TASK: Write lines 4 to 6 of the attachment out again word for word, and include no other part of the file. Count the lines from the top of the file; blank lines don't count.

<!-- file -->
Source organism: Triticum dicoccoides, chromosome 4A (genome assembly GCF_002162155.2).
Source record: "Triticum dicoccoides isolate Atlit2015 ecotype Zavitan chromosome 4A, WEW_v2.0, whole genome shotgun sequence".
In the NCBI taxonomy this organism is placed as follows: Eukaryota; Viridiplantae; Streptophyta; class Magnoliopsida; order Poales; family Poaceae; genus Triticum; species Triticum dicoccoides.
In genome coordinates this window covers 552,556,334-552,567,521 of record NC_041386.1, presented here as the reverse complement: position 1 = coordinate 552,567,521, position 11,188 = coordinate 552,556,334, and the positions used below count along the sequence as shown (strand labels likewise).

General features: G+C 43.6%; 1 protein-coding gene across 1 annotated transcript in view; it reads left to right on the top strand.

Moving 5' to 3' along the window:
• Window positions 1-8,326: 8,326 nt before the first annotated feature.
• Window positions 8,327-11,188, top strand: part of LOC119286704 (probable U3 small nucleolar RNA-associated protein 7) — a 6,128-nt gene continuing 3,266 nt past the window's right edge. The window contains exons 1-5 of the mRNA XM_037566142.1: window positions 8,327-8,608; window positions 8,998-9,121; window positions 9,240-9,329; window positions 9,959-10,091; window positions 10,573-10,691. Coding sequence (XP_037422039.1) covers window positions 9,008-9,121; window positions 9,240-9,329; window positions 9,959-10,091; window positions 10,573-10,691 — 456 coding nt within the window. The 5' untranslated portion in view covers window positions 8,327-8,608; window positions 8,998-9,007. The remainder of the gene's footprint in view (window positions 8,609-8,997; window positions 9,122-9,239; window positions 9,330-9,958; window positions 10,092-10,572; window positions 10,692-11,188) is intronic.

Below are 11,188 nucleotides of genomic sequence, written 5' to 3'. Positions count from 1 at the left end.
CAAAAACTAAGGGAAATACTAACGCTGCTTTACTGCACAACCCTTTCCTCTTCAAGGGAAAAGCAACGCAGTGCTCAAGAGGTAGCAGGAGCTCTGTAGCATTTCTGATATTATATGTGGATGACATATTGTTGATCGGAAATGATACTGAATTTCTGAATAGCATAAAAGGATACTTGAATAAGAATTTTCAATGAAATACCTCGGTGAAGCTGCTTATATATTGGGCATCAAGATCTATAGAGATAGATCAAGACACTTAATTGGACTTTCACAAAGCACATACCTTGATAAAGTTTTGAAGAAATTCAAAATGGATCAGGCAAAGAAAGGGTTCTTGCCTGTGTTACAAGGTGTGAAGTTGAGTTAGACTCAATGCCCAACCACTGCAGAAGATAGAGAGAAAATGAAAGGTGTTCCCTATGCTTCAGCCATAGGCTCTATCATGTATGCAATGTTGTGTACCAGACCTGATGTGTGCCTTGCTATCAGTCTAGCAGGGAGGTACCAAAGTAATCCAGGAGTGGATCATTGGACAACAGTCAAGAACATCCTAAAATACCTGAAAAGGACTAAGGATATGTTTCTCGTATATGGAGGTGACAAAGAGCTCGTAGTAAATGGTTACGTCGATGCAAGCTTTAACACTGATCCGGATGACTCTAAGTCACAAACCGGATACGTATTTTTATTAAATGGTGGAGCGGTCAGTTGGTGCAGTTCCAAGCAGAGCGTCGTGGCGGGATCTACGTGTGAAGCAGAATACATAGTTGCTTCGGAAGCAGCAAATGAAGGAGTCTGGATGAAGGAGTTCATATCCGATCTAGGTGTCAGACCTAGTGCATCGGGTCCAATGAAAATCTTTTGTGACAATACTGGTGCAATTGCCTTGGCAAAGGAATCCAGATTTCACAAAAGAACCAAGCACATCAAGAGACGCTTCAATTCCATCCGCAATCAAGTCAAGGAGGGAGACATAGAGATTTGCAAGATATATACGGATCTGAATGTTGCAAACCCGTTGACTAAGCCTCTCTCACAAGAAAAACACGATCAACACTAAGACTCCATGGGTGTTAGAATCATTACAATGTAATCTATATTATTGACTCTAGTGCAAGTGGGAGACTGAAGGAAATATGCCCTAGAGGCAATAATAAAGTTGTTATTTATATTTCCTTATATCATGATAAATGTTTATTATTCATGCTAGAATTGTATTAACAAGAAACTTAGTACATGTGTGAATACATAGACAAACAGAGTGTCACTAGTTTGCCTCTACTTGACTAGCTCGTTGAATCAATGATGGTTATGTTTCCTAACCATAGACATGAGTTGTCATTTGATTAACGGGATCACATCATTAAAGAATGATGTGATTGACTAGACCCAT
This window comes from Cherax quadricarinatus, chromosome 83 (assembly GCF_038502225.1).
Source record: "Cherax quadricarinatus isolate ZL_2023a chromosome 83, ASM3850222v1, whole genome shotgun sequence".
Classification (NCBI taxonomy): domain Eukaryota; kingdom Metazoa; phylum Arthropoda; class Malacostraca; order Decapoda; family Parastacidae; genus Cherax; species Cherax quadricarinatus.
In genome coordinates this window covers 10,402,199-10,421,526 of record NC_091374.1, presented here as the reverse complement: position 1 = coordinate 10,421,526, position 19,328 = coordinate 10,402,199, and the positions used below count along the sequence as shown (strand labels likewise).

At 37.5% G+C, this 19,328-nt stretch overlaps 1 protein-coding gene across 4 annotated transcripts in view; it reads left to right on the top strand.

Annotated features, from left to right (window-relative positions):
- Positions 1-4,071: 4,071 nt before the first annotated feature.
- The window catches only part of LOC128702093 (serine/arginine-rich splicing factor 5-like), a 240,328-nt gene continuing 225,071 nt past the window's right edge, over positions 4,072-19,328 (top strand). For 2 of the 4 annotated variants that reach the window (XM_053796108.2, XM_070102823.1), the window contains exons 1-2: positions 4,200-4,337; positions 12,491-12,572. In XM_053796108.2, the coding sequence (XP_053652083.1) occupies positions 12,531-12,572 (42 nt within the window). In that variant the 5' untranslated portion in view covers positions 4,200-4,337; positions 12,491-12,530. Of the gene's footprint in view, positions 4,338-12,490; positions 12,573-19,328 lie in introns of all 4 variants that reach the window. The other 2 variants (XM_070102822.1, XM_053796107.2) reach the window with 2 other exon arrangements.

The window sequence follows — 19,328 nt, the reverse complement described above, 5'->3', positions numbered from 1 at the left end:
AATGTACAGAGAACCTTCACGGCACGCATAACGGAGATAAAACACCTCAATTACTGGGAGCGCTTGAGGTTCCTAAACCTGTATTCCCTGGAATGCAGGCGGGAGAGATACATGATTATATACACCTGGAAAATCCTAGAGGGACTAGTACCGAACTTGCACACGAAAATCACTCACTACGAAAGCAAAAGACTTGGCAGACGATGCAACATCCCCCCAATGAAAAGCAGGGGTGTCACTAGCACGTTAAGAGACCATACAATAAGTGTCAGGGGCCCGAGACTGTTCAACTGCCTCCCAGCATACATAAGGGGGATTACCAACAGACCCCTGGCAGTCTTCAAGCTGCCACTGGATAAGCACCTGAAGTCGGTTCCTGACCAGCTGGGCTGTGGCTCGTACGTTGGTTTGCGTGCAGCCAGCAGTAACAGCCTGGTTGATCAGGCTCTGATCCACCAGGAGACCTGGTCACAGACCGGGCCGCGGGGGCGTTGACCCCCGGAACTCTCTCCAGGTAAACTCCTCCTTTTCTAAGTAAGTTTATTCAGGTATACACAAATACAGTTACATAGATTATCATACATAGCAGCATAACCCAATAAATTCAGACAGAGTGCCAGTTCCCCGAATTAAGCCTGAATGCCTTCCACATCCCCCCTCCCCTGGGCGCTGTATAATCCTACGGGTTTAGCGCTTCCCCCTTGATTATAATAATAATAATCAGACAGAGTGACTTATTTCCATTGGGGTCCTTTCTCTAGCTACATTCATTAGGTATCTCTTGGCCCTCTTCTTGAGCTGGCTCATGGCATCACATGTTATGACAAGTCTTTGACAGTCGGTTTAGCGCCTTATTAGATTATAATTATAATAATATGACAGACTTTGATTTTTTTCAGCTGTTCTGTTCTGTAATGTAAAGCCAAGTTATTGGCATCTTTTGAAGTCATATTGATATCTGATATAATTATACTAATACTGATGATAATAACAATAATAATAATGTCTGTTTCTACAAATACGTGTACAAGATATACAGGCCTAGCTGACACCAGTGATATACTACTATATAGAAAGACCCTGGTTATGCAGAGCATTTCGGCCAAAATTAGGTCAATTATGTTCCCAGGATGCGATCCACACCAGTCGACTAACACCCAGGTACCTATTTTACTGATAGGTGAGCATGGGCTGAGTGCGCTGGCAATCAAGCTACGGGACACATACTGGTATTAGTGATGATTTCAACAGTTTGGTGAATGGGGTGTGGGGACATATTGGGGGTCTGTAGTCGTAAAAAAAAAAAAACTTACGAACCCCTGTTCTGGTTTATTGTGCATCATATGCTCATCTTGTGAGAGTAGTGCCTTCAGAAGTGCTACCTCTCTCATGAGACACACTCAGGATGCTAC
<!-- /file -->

In genome coordinates this window covers 552,556,334-552,567,521 of record NC_041386.1, presented here as the reverse complement: position 1 = coordinate 552,567,521, position 11,188 = coordinate 552,556,334, and the positions used below count along the sequence as shown (strand labels likewise).

General features: G+C 43.6%; 1 protein-coding gene across 1 annotated transcript in view; it reads left to right on the top strand.

Moving 5' to 3' along the window: